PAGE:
CLEVELAND — Protecting the shores of Lake Erie while working for free. It's the cold hard reality for the men and women of the U.S. Coast Guard caught up in the middle of the government shutdown.
"Even with the shutdown, they are required to report to work," said USO of Northern Ohio Volunteer Manager Tanya Karabanovs. "How are you going to pay for groceries, how are you going to pay for gas, how are you going to pay your rent, your mortgage, your bills?"
The Coast Guard falls under the Department of Homeland Security, which isn't funded during the shutdown.
The Environmental Protection Agency is in the same situation. Cynthia Colquitt works for the agency and has stopped using her dishwasher to save on her water bill while cutting back on her dog's food because she won't get a paycheck for first time in 26 years as a federal employee.
"I'm trying to take it one day at a time and figure it out," said Colquitt. "I'm trying to keep food in the house and make sure we do eat."
The single mom living paycheck-to-paycheck is frustrated with leaders in Washington.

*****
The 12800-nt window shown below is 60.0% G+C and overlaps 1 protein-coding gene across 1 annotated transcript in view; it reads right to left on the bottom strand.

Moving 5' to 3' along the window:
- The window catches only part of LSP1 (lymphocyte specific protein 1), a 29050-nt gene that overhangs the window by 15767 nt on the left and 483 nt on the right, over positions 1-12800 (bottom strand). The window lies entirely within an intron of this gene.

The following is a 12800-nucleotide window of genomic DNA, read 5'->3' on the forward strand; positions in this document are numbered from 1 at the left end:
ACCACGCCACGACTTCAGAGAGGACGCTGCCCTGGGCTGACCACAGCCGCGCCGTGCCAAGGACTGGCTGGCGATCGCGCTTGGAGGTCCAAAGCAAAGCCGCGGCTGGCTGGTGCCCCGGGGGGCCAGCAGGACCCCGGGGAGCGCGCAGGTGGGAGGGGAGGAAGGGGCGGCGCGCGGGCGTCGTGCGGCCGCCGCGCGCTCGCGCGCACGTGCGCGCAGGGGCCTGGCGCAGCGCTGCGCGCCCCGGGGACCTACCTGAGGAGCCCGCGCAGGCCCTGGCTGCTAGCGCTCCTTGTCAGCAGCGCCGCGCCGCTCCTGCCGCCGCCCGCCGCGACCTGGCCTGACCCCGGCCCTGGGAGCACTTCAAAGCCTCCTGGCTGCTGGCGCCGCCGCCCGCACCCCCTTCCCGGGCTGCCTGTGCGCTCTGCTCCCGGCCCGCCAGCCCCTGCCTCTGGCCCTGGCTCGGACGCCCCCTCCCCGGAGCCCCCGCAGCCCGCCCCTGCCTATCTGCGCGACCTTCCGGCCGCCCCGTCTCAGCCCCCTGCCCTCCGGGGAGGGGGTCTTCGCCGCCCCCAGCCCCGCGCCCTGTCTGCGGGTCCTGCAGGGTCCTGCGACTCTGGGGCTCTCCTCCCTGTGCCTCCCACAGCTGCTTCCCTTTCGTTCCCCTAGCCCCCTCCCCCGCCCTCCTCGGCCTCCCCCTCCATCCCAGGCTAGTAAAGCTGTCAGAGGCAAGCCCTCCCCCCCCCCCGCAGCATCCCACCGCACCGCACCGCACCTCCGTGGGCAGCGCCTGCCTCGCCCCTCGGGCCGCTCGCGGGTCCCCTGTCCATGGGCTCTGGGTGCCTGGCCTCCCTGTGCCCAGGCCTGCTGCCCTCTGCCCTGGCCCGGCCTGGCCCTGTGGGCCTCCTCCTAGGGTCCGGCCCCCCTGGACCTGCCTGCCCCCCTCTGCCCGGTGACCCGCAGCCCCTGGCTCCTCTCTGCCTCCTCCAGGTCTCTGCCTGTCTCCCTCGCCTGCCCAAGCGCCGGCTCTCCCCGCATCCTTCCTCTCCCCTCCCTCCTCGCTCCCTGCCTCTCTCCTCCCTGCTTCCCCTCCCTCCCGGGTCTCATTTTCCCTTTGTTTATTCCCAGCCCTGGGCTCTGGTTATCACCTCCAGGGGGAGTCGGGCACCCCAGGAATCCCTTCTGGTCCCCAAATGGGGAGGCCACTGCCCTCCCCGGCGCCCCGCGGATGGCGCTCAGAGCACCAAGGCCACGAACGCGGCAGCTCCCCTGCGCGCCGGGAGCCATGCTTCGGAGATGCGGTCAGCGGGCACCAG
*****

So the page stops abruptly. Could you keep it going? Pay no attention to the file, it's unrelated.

"I can't understand why they are doing this and what this is still on-going, but I know it is affecting normal people," said Colquitt.
Some farmers aren't getting government support checks promised to them when tariffs caused them to lose soybean business. One farmer told News 5 he was able to get his check, but since the Department of Agriculture shutdown, business is still at a standstill.
"While they are fighting over the impasse and a border wall, it is detracting from other issues that are important to the U.S. government," said farmer John Kiefner.
Locally, good Samaritans are putting together fundraisers and food drives to help Coast Guard members pay their bills and put food on the table as the shutdown continues.